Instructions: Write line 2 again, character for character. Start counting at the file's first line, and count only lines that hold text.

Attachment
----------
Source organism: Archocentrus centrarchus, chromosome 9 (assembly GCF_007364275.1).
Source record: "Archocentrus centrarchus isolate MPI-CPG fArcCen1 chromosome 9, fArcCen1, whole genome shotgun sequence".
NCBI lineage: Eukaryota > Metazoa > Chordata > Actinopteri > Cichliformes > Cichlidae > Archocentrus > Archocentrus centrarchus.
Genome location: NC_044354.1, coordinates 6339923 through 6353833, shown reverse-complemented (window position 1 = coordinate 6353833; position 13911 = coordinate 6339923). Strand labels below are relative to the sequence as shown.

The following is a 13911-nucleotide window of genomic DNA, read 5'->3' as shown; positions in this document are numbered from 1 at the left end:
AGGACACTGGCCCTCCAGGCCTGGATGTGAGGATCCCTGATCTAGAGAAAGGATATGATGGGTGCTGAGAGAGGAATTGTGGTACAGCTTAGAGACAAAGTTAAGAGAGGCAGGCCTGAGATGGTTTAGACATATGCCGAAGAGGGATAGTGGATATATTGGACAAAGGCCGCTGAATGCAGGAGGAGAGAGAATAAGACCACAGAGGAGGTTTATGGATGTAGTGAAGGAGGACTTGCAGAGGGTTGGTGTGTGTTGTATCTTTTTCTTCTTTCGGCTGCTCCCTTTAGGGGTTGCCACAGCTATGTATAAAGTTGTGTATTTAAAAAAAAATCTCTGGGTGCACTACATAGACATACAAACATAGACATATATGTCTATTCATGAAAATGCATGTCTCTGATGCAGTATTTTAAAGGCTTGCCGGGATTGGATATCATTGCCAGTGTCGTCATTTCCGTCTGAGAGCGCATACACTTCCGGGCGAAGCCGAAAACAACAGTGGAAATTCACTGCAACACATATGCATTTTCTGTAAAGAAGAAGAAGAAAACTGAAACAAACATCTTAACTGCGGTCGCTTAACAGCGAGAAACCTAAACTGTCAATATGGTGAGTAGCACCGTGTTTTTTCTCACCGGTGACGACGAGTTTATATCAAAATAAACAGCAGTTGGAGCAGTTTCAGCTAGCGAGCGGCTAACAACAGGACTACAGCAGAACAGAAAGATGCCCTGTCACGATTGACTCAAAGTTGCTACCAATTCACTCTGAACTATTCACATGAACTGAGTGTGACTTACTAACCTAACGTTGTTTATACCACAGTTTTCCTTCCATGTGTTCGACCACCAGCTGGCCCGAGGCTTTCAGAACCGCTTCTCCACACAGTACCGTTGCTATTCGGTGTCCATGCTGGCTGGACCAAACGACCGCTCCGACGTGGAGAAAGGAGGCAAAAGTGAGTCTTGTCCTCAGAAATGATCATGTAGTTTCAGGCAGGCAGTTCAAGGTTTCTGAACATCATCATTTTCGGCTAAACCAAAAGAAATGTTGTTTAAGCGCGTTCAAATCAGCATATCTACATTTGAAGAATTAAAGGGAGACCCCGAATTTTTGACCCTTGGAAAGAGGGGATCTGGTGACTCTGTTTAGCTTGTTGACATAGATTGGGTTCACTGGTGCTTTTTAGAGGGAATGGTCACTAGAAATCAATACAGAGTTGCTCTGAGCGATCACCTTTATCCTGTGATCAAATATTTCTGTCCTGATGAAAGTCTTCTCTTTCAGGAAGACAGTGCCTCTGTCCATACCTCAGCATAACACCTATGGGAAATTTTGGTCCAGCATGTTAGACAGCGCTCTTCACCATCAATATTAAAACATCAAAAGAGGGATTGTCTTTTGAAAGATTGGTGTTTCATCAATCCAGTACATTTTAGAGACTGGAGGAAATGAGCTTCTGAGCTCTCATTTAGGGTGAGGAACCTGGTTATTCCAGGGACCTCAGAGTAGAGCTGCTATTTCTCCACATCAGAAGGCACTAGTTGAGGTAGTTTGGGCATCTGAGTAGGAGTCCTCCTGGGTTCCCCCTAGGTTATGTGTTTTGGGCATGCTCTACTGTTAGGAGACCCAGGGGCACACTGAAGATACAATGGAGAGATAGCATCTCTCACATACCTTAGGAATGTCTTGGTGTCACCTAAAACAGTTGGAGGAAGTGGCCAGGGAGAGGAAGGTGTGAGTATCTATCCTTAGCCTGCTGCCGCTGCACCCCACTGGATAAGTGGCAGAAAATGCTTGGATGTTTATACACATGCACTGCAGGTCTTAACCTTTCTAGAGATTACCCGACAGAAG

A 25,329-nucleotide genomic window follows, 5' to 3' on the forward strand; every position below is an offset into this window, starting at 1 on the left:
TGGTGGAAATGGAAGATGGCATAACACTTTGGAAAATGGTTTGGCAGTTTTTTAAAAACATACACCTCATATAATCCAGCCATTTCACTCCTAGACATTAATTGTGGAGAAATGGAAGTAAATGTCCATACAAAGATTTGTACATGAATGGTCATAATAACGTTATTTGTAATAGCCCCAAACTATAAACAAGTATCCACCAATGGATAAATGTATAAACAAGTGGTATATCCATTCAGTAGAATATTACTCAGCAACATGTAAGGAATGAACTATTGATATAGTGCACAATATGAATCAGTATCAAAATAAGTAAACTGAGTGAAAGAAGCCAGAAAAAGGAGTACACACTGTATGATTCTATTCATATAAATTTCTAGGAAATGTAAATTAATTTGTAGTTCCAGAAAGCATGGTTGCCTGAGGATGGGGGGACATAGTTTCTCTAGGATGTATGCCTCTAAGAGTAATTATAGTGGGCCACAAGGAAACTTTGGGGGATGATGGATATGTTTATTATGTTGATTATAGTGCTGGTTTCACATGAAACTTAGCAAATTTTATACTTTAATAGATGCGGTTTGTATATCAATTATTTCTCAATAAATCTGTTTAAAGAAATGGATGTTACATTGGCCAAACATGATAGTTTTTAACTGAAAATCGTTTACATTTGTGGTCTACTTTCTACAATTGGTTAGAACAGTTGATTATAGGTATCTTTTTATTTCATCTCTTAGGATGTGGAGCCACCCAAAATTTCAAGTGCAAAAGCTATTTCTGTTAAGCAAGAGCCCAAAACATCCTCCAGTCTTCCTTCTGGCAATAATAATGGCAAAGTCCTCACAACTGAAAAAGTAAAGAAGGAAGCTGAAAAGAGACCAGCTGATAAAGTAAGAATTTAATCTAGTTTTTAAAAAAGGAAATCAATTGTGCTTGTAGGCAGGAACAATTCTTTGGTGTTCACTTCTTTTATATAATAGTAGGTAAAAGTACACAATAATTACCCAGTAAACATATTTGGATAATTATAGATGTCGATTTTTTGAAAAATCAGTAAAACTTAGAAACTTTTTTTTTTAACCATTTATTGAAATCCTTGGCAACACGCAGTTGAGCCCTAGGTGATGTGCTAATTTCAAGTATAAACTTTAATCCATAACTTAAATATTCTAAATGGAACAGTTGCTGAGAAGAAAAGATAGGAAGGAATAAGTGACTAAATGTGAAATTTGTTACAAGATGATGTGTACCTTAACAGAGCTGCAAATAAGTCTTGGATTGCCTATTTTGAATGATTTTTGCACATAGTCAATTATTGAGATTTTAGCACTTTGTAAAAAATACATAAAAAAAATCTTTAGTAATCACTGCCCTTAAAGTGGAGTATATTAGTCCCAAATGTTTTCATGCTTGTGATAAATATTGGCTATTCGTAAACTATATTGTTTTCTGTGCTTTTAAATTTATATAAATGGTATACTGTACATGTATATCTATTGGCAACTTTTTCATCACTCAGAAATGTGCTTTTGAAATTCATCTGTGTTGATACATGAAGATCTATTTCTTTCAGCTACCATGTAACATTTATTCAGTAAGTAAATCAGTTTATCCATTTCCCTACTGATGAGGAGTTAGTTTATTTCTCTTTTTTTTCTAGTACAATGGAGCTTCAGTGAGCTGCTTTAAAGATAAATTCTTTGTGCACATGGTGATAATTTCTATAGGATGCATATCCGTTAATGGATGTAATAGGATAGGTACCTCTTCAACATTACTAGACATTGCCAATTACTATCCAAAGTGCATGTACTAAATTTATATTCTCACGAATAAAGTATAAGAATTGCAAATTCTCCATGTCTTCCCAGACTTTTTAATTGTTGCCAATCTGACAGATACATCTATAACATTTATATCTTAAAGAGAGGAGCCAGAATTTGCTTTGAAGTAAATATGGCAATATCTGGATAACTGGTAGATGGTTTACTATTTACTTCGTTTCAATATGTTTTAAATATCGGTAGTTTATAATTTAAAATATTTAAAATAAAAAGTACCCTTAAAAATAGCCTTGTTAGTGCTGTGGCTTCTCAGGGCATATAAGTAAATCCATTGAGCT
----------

Source record: "Archocentrus centrarchus isolate MPI-CPG fArcCen1 chromosome 9, fArcCen1, whole genome shotgun sequence".